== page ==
Founded by Brian Carroll, Christopher Esclapez, Tom Rogers, and Peter Martin, MusicGurus provide online music education from top-class musicians from around the world.
What was the inspiration to start MusicGurus?
The inspiration behind MusicGurus was the knowledge that learning from musicians who are exceptional themselves can massively accelerate your musical advancement. This type of learning experience used to be the privilege of a select few, mainly students at leading music colleges.
We wanted to figure out a way to make music education from top artists available to all, and create an online environment that helps users to make the most of the opportunity to learn. MusicGurus is the solution!
Brian, Tom, you both studied together at business school. What made you decide to start Music Gurus and how did you get Peter involved?
We’re both interested in music and start-ups, so working together on MusicGurus was kind of an obvious thing to do! We also feel the team we have is very complementary in terms of skill-set.
Peter has been involved from early on – he’s actually Tom’s second cousin but has been running an online music education service of his own for a few years, the learning from which has informed the design of the MusicGurus platform.
How are you planning to grow the number of musicians giving tutorials?
In the short-term musicians will come from our immediate connections in the UK and the USA. We’re lucky in that between us we know a lot of fantastic musicians as well as music industry leaders.
In the longer term, once the name MusicGurus gets around, we hope that we will increasingly be contacted by musicians who like what we’re doing and want to get involved.
Would you be putting any of the classes up for free? If so where could we find them?
We will include some sample material for every course. You’ll find the content in the course itself.
Who is Music Gurus aimed at?
Everyone passionate about developing at music! However, we think it will be more relevant to students who have already progressed a bit – when you’re just starting out it can be important to have one-to-one lessons in person with a teacher.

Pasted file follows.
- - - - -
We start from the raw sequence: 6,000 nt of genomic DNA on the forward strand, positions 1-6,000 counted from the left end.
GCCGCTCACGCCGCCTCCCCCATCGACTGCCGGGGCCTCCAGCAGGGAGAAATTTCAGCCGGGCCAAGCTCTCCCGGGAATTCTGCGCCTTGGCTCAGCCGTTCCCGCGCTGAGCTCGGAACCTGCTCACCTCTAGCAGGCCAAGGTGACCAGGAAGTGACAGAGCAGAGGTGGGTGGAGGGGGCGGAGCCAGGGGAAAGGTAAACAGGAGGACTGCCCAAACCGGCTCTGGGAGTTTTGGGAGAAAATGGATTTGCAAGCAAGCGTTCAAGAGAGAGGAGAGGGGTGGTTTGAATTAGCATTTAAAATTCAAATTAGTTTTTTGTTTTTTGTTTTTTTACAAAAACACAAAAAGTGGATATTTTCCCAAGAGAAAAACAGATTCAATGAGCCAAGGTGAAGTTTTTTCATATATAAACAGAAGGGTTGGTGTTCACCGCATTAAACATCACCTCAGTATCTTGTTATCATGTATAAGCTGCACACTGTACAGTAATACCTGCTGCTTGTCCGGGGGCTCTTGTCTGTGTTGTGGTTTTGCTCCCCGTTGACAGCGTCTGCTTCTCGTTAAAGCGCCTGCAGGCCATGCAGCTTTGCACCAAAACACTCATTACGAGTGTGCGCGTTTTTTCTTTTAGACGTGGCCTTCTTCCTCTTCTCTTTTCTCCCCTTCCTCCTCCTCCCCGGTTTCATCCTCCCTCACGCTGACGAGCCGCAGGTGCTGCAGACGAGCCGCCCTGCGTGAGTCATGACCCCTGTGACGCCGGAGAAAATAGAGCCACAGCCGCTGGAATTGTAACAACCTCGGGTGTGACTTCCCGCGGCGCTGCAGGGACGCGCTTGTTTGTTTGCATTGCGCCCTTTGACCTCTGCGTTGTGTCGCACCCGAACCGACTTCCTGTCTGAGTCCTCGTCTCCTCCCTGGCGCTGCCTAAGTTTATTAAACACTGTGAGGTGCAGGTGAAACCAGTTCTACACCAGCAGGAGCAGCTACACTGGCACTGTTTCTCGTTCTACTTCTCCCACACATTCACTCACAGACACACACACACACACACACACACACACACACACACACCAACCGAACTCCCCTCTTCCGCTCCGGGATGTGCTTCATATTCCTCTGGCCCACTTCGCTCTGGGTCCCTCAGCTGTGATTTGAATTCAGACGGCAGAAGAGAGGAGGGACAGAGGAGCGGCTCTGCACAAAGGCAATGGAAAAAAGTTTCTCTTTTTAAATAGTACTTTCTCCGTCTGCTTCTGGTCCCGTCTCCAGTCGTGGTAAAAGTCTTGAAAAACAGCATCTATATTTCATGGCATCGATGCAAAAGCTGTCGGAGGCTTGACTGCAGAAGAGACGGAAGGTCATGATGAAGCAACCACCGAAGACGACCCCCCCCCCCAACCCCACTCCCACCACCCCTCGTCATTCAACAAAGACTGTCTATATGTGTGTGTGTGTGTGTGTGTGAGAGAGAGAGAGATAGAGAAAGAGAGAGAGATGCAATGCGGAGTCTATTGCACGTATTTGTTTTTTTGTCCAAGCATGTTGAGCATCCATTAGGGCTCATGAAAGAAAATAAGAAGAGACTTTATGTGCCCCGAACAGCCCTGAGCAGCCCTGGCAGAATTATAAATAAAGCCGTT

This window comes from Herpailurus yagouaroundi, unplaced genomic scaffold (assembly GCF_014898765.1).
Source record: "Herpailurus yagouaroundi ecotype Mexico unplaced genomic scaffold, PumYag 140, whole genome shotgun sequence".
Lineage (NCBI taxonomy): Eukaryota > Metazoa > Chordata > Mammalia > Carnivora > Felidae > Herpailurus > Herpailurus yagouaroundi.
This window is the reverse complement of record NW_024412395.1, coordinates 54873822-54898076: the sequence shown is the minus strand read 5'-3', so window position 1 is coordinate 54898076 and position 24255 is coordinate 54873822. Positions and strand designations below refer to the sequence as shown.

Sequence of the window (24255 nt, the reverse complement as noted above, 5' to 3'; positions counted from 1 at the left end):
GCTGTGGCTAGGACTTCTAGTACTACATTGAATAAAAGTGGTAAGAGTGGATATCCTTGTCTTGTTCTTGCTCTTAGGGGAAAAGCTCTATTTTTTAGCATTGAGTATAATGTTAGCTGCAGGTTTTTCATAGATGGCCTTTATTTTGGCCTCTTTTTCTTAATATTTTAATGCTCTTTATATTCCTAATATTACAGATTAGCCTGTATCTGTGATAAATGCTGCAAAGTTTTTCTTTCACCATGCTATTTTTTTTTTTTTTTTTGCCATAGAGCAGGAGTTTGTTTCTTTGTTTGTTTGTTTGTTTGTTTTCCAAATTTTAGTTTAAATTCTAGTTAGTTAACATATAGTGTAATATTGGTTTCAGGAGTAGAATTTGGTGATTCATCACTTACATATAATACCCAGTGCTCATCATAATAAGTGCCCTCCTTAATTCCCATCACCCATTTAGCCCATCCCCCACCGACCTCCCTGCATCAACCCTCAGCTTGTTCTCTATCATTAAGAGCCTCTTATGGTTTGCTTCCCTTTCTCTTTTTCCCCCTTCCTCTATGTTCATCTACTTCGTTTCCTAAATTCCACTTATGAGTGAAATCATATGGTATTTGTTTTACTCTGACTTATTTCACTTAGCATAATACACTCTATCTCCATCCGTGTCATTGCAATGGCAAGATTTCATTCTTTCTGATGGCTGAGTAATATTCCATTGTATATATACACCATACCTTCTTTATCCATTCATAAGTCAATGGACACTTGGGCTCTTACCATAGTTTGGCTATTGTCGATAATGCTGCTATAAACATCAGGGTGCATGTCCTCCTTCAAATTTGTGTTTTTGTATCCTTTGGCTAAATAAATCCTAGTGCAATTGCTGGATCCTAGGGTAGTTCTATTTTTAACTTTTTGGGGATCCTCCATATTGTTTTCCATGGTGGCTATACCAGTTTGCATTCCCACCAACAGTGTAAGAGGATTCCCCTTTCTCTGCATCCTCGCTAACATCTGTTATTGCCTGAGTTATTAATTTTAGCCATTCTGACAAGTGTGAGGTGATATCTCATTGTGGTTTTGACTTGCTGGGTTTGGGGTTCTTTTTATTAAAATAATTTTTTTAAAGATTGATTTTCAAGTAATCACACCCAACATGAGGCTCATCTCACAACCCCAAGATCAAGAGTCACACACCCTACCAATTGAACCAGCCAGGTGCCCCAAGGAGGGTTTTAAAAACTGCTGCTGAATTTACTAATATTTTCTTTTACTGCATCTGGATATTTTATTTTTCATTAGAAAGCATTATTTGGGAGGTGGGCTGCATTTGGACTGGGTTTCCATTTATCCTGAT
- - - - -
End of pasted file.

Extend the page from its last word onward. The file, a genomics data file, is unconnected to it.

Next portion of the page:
How does your startup stand out against it’s competitors?
Our offer is all about the quality of musicians on the platform, as well as tools and functionalities that are specific to learning music online. For example, we think hard about what the best camera angles are going to be for the content, and the coaching system is a feature that we introduced so that students can easily share their performances with their teachers.
Other music specific features in our pipeline include slow motion and looping for video playback (so that you can more easily copy demonstrations and isolate parts of a lesson) as well as video annotation for ease of feedback.
Starting Music Gurus, you must all enjoy playing music, what instruments do you play? Will you be teaching any classes on your platform?
Tom – Guitar
Christo – DJ
Brian – Voice, Guitar, Bass, Drums, Kazoo
Peter – Piano. Really really well.
What has been your biggest challenge so far with Music Gurus?
Bringing tech knowledge in-house that was originally outsourced to an external agency has been a large but manageable challenge.
Bringing in the first cohort of artists without a finished platform to use as a demo was non trivial but now the site is live and we have content it’s getting easier.
Getting the team together and structuring the company so that all parties are happy has taken some time too.
You are currently looking for investment, is that correct? What rout are you looking to raise?
Our first round will be from Angels (ideally 2-6 in total), with a VC round likely to follow at the end of 2015.
In the coming year, what would you like to achieve with your business?
Our aim is to prove the economic viability of the platform by demonstrating that customer lifetime value compares favourable to customer acquisition cost. We also want to learn more about the economics of finding and onboarding new artists.
In terms of the platform we want to develop a clear understanding of how customers use the initial feature set and what they want us to develop as a priority going forward.
What has been your most valuable lesson so far since starting your business?
If need be, you can do a hell of a lot with £10k.
Finally, If you could give one piece of advice to someone thinking about starting a business, what would it be?
Run some experiments and do plenty of market research first. It’s much easier to single-mindedly pursue a vision if you have some compelling evidence that it can work economically.